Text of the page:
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Chemistry LibreTexts

12.6: Childhood under Attack

  • Page ID
    125251
  • The mid-19th century witnessed a moral panic over the condition of, and the perceived threat posed by, children in the streets of British North America’s major cities. The same situation existed in British and American cities at the time, sparking campaigns to improve the lives of children. (Charles Dickens’ novel, The Adventures of Oliver Twist, published in serial form from 1838 through 1839 served as an inspiration for increasing policing and philanthropy alike.)

    Street arabs or urchins, as impoverished children were known, were viewed as criminals or criminals-in-the-making. They fell below contemporary hygiene standards (which were, by all accounts, pretty low to begin with) and were perceived as unsupervised. Many “child-savers” believed a solution was to put them to work; better to have them spend long days in a factory or be fostered out to a household, even if they would be exploited and ill-treated, rather than let them remain on the streets, or so the thinking went at the time. As one review of the literature put it:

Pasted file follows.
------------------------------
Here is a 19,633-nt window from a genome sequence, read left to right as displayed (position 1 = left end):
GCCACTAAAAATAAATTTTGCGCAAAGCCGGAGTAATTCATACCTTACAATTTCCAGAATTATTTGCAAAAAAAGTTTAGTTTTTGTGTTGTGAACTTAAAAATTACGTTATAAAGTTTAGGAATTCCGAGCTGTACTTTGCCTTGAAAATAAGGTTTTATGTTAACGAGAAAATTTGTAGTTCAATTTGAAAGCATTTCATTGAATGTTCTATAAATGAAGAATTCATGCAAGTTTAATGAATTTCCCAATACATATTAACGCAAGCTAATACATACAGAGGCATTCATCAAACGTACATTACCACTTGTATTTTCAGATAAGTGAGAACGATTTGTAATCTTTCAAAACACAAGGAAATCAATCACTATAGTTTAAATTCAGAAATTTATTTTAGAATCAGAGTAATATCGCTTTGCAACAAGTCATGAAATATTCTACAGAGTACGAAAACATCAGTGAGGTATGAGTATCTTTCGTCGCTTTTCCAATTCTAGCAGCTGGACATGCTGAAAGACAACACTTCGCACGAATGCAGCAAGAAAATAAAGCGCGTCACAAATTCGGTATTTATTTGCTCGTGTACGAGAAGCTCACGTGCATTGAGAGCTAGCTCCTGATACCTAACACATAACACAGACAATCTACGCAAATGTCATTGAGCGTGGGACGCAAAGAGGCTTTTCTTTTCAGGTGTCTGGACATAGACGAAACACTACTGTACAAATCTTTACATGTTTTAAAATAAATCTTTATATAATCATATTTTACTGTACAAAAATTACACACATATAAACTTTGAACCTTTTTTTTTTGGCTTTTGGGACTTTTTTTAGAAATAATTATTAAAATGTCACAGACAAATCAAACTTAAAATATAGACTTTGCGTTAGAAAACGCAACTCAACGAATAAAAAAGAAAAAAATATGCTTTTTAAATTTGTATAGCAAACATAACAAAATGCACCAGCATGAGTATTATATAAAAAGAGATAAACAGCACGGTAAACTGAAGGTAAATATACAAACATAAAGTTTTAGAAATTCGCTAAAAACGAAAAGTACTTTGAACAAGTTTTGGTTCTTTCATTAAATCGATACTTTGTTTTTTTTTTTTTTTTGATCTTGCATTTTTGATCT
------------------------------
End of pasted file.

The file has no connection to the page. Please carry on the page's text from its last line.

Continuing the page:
The child-savers … made proper parenting in a natural family setting the central precept of their endeavours; yet, in practice, their programmes seldom allowed such a relationship. In the final analysis they expected the regeneration of children to take place through work: for the evangelicals hard, manual labour shaped appropriate personal discipline and morality, and for the child-savers, it turned aimless street arabs into productive workers.[1]